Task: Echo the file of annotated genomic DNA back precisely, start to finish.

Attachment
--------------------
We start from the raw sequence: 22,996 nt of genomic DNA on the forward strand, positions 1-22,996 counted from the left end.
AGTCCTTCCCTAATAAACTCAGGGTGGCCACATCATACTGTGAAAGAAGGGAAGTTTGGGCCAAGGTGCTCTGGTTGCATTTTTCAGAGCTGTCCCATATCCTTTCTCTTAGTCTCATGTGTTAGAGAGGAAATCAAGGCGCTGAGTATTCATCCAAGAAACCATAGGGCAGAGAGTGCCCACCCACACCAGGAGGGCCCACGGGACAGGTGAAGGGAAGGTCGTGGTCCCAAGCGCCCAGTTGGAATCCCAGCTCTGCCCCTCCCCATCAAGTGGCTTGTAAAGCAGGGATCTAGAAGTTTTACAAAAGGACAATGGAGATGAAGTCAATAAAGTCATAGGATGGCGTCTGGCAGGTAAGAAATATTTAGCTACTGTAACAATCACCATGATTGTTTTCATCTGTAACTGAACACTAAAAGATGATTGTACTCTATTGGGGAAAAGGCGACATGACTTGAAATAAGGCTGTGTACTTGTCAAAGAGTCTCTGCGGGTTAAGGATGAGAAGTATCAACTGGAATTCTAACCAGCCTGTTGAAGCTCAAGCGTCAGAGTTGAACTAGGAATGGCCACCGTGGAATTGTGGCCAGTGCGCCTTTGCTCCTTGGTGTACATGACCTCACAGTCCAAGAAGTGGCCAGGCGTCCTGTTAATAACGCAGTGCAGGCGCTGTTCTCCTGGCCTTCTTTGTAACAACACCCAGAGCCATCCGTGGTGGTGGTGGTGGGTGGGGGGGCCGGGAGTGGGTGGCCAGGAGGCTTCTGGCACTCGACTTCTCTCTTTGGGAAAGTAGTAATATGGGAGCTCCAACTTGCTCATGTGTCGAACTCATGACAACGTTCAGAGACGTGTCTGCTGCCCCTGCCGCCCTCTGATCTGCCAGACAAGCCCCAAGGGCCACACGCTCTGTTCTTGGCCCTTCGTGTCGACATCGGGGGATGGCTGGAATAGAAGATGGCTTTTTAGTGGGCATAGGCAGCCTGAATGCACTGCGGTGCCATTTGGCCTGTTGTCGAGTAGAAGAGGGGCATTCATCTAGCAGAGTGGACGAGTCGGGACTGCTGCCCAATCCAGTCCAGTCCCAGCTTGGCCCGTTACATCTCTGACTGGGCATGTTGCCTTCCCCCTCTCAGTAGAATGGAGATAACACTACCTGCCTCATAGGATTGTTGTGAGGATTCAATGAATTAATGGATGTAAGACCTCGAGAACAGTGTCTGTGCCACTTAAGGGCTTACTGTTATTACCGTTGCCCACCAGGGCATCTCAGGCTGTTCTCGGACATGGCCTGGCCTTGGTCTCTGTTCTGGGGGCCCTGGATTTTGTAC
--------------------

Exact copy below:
We start from the raw sequence: 22,996 nt of genomic DNA on the forward strand, positions 1-22,996 counted from the left end.
AGTCCTTCCCTAATAAACTCAGGGTGGCCACATCATACTGTGAAAGAAGGGAAGTTTGGGCCAAGGTGCTCTGGTTGCATTTTTCAGAGCTGTCCCATATCCTTTCTCTTAGTCTCATGTGTTAGAGAGGAAATCAAGGCGCTGAGTATTCATCCAAGAAACCATAGGGCAGAGAGTGCCCACCCACACCAGGAGGGCCCACGGGACAGGTGAAGGGAAGGTCGTGGTCCCAAGCGCCCAGTTGGAATCCCAGCTCTGCCCCTCCCCATCAAGTGGCTTGTAAAGCAGGGATCTAGAAGTTTTACAAAAGGACAATGGAGATGAAGTCAATAAAGTCATAGGATGGCGTCTGGCAGGTAAGAAATATTTAGCTACTGTAACAATCACCATGATTGTTTTCATCTGTAACTGAACACTAAAAGATGATTGTACTCTATTGGGGAAAAGGCGACATGACTTGAAATAAGGCTGTGTACTTGTCAAAGAGTCTCTGCGGGTTAAGGATGAGAAGTATCAACTGGAATTCTAACCAGCCTGTTGAAGCTCAAGCGTCAGAGTTGAACTAGGAATGGCCACCGTGGAATTGTGGCCAGTGCGCCTTTGCTCCTTGGTGTACATGACCTCACAGTCCAAGAAGTGGCCAGGCGTCCTGTTAATAACGCAGTGCAGGCGCTGTTCTCCTGGCCTTCTTTGTAACAACACCCAGAGCCATCCGTGGTGGTGGTGGTGGGTGGGGGGGCCGGGAGTGGGTGGCCAGGAGGCTTCTGGCACTCGACTTCTCTCTTTGGGAAAGTAGTAATATGGGAGCTCCAACTTGCTCATGTGTCGAACTCATGACAACGTTCAGAGACGTGTCTGCTGCCCCTGCCGCCCTCTGATCTGCCAGACAAGCCCCAAGGGCCACACGCTCTGTTCTTGGCCCTTCGTGTCGACATCGGGGGATGGCTGGAATAGAAGATGGCTTTTTAGTGGGCATAGGCAGCCTGAATGCACTGCGGTGCCATTTGGCCTGTTGTCGAGTAGAAGAGGGGCATTCATCTAGCAGAGTGGACGAGTCGGGACTGCTGCCCAATCCAGTCCAGTCCCAGCTTGGCCCGTTACATCTCTGACTGGGCATGTTGCCTTCCCCCTCTCAGTAGAATGGAGATAACACTACCTGCCTCATAGGATTGTTGTGAGGATTCAATGAATTAATGGATGTAAGACCTCGAGAACAGTGTCTGTGCCACTTAAGGGCTTACTGTTATTACCGTTGCCCACCAGGGCATCTCAGGCTGTTCTCGGACATGGCCTGGCCTTGGTCTCTGTTCTGGGGGCCCTGGATTTTGTAC